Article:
I’ve been reading a series of contributions from key influencers on LinkedIn under the title “the best advice I ever got”.  It’s quite addictive once you get started reading them.  The format is simple.  The author writes a short piece on the most influential advice they ever received and comment on how it has shaped their life and career in a positive way.  Forbes also collated a selection of what the ten top influencers had to say.

Having read through quite a few now I’ve  added some condensed extracts below so you can get a feel for the type of advice given.

Beth Comstock:  CMO at GE

665,974 views 4,134 Likers,1,513 Comments

Advice given:  “You have to wallow in it,” he said. “Take time to get to know people. Understand where they are coming from, what is important to them. Make sure they are with you.”

Impact:  Time to think and time to connect with people are as important as getting everything done. Sometimes you have to go slow before you go fast.

Martha Stewart: Founder of Martha Stewart Living Omnimedia

533,925 views, 3,685 Likers, 2,067 Comments

The best advice I’ve ever received was from my father when I was 12 years old and willing to listen. He told me that with my personal characteristics, I could, if I set my mind to it, do anything I chose.

Impact:  I’ll never forget the favour my father did me when he instilled in me the tenacity I needed to build a career based on what I love most.

Richard Branson.  Influencer: Founder at Virgin Group

253,732 views, 2,872 Likers, 1,317 Comments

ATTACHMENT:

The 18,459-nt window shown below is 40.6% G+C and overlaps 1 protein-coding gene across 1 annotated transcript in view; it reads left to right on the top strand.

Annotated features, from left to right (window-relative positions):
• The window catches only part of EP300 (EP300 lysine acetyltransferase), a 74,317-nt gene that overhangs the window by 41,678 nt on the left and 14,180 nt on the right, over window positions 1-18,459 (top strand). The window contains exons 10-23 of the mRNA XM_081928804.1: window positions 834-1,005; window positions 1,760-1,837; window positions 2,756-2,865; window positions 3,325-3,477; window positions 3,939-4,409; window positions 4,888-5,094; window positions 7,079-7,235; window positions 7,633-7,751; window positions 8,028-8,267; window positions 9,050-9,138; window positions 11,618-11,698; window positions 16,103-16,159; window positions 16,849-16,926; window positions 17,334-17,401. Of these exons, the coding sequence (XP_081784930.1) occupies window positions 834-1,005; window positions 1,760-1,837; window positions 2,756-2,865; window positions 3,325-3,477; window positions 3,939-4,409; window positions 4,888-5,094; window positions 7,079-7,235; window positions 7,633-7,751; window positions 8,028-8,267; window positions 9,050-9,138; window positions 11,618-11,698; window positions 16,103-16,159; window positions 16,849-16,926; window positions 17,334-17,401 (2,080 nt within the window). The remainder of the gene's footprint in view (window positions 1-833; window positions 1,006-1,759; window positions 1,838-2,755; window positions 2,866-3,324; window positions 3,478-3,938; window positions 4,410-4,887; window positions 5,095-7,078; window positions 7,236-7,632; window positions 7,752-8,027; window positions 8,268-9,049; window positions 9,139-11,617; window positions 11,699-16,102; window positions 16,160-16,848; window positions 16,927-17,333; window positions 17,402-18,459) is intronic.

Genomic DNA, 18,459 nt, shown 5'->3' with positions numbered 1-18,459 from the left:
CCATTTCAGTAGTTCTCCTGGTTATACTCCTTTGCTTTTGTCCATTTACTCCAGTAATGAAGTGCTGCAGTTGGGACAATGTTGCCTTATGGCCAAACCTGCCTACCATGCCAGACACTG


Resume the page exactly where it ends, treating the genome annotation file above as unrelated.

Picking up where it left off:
The best advice I ever received? Simple: Have no regrets. Who gave me the advice? Mum’s the word.

Impact:  When I was a child, she inspired me to take risks in all manner of business ventures. Most of them didn’t work out (notably growing Christmas trees and breeding budgerigars!) but the lessons learned were invaluable.

Jordy LeiserInfluencer:  Co-Founder and CEO at StellaService

64,599 views. 1,309 Likers, 250 Comments

The best advice I ever received was not really advice but more of an approach to living. It applies to several aspects of life: careers, relationships, sports; health and wellness, and probably many others.

“The harder you work, the luckier you get”.

Impact:  Serendipity fits with my approach in that it’s possible to put yourself in a position to benefit from an unexpected occurrence if you work hard and make the right choices.

At this moment in time I’ve probably read through about 50 of these over the last two weeks.  Some commonality between them all is that the advice given created  a powerful resonance for that person.   That ability to evoke long lasting memories and emotions we keep with us. It subsequently changed the way they thought and acted (which goes back to a previous blog post of mine on the importance of recognising paradigm shift moments).

So we are now exposed to thousands of examples of advice, proverbs, inspirational stories in our lives.  It is hard to now look through your own  LinkedIn or Facebook news feed without someone having referenced or shared  a cliched (yes, I’m a cynic at times!) quotation of some sort.  There are far more outlets in which we can now share and connect our thoughts which for me makes it interesting in how one key piece of advice can really influence and change your life.